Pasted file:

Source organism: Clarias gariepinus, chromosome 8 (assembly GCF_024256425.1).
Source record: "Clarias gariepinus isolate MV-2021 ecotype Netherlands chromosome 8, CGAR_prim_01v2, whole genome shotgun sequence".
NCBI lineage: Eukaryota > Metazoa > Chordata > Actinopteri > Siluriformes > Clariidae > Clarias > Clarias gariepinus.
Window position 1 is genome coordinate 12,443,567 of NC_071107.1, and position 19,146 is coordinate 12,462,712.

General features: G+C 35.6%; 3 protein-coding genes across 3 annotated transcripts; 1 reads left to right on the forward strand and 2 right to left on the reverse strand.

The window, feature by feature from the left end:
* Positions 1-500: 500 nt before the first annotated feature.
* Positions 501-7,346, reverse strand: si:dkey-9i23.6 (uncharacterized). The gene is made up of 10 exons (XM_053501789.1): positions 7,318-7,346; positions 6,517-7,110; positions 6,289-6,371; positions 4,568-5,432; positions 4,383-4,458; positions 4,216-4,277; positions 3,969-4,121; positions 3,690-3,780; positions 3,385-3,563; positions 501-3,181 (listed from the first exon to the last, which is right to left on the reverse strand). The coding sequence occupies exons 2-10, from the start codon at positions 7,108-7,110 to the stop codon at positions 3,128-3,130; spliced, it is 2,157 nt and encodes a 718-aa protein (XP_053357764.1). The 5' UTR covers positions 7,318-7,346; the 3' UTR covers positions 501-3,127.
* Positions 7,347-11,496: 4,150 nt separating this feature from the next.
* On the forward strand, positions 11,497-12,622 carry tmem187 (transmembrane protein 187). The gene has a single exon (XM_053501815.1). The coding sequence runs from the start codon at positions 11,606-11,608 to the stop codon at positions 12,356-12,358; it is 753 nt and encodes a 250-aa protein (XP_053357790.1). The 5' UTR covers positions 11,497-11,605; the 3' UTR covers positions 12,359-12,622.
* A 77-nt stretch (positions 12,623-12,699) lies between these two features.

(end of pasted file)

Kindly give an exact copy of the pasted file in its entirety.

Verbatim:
Source organism: Clarias gariepinus, chromosome 8 (assembly GCF_024256425.1).
Source record: "Clarias gariepinus isolate MV-2021 ecotype Netherlands chromosome 8, CGAR_prim_01v2, whole genome shotgun sequence".
NCBI lineage: Eukaryota > Metazoa > Chordata > Actinopteri > Siluriformes > Clariidae > Clarias > Clarias gariepinus.
Window position 1 is genome coordinate 12,443,567 of NC_071107.1, and position 19,146 is coordinate 12,462,712.

General features: G+C 35.6%; 3 protein-coding genes across 3 annotated transcripts; 1 reads left to right on the forward strand and 2 right to left on the reverse strand.

The window, feature by feature from the left end:
* Positions 1-500: 500 nt before the first annotated feature.
* Positions 501-7,346, reverse strand: si:dkey-9i23.6 (uncharacterized). The gene is made up of 10 exons (XM_053501789.1): positions 7,318-7,346; positions 6,517-7,110; positions 6,289-6,371; positions 4,568-5,432; positions 4,383-4,458; positions 4,216-4,277; positions 3,969-4,121; positions 3,690-3,780; positions 3,385-3,563; positions 501-3,181 (listed from the first exon to the last, which is right to left on the reverse strand). The coding sequence occupies exons 2-10, from the start codon at positions 7,108-7,110 to the stop codon at positions 3,128-3,130; spliced, it is 2,157 nt and encodes a 718-aa protein (XP_053357764.1). The 5' UTR covers positions 7,318-7,346; the 3' UTR covers positions 501-3,127.
* Positions 7,347-11,496: 4,150 nt separating this feature from the next.
* On the forward strand, positions 11,497-12,622 carry tmem187 (transmembrane protein 187). The gene has a single exon (XM_053501815.1). The coding sequence runs from the start codon at positions 11,606-11,608 to the stop codon at positions 12,356-12,358; it is 753 nt and encodes a 250-aa protein (XP_053357790.1). The 5' UTR covers positions 11,497-11,605; the 3' UTR covers positions 12,359-12,622.
* A 77-nt stretch (positions 12,623-12,699) lies between these two features.